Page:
Warning: this article will feature spoilers up to the first episode of Boardwalk Empire’s third season. Do not read any further if you haven’t caught up to the end of Season 2.
As the third season of Boardwalk Empire opens, Atlantic City boss and bootlegger Nucky Thompson (Steve Buscemi) is holding one of his famous New Year’s Eve bashes. This being December 1922, the entire western world is wrapped up in Archaeologist Howard Carter’s discovery of Tutankhamen’s tomb and Nucky’s parties are nothing if not at the cutting edge of fashion. Nucky’s mansion is decked out with golden sphinxes and mounds of fake treasures; the great and good (and the not-so-good) of New Jersey are in attendance, decked out in clothes and jewels inspired by all thing ancient Egyptian. A man dressed as Carter distributes expensive gifts to the guests: the booze trade, after all, has been very good to Nucky Thompson. But as with Pharaohs of old, Nucky’s about to discover that his whisky empire is as vulnerable as a pyramid built on the shifting sands of the Jersey Shore.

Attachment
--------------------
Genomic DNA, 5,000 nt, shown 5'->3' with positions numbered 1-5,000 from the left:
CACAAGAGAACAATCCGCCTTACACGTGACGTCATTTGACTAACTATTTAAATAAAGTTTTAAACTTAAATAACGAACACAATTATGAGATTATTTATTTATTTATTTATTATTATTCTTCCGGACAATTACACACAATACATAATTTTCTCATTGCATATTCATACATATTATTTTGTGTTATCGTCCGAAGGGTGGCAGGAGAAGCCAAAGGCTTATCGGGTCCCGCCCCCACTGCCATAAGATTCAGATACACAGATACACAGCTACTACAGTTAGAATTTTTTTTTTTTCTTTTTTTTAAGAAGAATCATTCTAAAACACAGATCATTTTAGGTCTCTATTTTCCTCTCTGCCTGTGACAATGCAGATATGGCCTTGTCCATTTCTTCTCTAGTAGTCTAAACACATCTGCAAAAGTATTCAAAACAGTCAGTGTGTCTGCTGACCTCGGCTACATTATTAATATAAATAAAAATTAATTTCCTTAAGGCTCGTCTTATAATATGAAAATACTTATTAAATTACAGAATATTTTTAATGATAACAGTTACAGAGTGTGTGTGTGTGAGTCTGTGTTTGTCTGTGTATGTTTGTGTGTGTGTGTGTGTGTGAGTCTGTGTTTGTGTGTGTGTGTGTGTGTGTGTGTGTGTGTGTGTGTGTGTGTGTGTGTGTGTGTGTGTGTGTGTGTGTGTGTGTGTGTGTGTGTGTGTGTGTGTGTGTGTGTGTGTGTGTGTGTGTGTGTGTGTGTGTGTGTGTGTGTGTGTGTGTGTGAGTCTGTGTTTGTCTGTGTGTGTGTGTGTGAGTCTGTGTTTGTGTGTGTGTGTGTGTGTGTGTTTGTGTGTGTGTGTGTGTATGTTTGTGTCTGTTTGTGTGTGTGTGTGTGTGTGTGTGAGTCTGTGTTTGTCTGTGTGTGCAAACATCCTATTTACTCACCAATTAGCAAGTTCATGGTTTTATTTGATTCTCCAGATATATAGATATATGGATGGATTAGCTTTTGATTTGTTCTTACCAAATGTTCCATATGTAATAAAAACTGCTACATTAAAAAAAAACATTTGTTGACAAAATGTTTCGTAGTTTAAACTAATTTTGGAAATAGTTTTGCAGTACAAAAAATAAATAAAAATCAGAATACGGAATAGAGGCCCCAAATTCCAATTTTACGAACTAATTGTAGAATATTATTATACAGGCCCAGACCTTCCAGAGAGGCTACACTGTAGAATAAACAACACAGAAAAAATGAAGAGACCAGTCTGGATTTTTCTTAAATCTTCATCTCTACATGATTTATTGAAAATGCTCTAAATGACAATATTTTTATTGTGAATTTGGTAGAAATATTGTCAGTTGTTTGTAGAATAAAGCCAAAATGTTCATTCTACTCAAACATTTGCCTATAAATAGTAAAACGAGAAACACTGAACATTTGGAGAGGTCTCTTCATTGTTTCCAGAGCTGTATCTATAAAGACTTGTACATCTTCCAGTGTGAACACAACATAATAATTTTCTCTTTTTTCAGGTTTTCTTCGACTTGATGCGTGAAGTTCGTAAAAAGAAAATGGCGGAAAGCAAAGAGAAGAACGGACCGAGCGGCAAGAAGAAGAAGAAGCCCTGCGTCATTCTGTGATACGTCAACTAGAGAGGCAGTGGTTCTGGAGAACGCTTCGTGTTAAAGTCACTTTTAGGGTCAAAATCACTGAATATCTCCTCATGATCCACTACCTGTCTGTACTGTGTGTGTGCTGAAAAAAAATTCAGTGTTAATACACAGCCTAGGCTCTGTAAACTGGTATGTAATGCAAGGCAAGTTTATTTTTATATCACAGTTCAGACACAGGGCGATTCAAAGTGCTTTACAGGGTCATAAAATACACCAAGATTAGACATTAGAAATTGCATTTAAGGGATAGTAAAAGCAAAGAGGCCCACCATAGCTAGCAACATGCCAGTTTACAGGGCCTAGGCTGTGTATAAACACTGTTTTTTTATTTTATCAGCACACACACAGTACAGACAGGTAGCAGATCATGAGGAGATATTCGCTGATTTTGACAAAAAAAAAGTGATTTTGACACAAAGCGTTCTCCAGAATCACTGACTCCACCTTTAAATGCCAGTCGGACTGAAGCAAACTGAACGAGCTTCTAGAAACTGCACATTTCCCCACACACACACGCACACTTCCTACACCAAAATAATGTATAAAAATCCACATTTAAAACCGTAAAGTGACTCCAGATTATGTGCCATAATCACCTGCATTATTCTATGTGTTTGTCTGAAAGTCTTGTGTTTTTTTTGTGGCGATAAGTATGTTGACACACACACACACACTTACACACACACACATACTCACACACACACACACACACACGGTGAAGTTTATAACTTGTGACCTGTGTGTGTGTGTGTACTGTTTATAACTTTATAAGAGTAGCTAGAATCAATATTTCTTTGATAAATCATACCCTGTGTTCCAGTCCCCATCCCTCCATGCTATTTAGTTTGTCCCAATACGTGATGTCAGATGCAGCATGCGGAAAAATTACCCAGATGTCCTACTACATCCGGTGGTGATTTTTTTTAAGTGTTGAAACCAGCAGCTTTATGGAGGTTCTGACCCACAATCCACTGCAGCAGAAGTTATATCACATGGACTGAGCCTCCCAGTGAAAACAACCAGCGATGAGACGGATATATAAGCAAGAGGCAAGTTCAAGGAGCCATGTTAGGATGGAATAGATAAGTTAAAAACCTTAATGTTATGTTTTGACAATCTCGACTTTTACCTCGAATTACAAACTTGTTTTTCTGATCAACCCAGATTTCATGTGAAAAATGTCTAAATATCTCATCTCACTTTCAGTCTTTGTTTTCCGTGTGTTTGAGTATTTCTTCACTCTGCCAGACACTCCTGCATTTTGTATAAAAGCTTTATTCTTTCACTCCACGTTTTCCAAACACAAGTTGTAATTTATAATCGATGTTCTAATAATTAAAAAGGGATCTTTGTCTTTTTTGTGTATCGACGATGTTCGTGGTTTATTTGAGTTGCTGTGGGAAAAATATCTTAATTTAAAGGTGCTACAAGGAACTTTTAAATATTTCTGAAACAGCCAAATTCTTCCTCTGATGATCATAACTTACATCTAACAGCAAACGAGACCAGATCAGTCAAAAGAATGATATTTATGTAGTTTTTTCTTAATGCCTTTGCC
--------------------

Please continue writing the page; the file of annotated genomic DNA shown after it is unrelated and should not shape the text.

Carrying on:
At the party, Nucky makes a big announcement to his ‘business associates’ that he will now only be making a single delivery to Arnold Rothstein (Michael Stuhlbarg) and everyone else will have to deal with Rothstein. This would seem like a sensible move for everyone but unfortunately for Nucky, not everyone at the table is a sensible man. We’re introduced to Gyp Rosetti (Bobby Cannavale), hot-headed Sicilian gangster from New York. Actually, to call him ‘hot-headed’ would be somewhat of an understatement: just a few scenes earlier, his ability to take insult from the most innocuous of comments led him to kill a man who stopped on the road to help him with a flat tire. Naturally, he takes Nucky’s reluctance to sell to him directly as an egregious slight, setting off a chain of events that will lead to Gyp become the season’s big villain.